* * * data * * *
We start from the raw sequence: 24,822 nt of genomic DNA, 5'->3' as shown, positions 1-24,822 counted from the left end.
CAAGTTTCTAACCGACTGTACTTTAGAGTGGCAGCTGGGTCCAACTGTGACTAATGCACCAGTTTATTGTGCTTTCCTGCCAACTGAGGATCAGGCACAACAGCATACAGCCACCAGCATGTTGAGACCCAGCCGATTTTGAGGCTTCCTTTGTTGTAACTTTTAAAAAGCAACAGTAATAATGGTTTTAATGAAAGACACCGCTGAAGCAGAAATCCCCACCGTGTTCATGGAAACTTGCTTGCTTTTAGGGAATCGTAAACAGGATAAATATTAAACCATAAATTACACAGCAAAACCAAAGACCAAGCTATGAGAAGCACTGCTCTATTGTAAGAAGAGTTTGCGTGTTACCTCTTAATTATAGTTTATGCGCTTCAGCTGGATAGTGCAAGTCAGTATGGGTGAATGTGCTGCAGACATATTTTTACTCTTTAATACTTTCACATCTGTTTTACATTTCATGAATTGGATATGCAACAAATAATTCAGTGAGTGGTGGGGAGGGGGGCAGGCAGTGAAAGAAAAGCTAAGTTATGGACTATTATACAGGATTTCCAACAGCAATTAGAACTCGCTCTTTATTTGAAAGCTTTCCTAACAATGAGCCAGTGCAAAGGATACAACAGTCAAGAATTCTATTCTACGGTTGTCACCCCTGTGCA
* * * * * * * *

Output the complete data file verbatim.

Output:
We start from the raw sequence: 24,822 nt of genomic DNA, 5'->3' as shown, positions 1-24,822 counted from the left end.
CAAGTTTCTAACCGACTGTACTTTAGAGTGGCAGCTGGGTCCAACTGTGACTAATGCACCAGTTTATTGTGCTTTCCTGCCAACTGAGGATCAGGCACAACAGCATACAGCCACCAGCATGTTGAGACCCAGCCGATTTTGAGGCTTCCTTTGTTGTAACTTTTAAAAAGCAACAGTAATAATGGTTTTAATGAAAGACACCGCTGAAGCAGAAATCCCCACCGTGTTCATGGAAACTTGCTTGCTTTTAGGGAATCGTAAACAGGATAAATATTAAACCATAAATTACACAGCAAAACCAAAGACCAAGCTATGAGAAGCACTGCTCTATTGTAAGAAGAGTTTGCGTGTTACCTCTTAATTATAGTTTATGCGCTTCAGCTGGATAGTGCAAGTCAGTATGGGTGAATGTGCTGCAGACATATTTTTACTCTTTAATACTTTCACATCTGTTTTACATTTCATGAATTGGATATGCAACAAATAATTCAGTGAGTGGTGGGGAGGGGGGCAGGCAGTGAAAGAAAAGCTAAGTTATGGACTATTATACAGGATTTCCAACAGCAATTAGAACTCGCTCTTTATTTGAAAGCTTTCCTAACAATGAGCCAGTGCAAAGGATACAACAGTCAAGAATTCTATTCTACGGTTGTCACCCCTGTGCA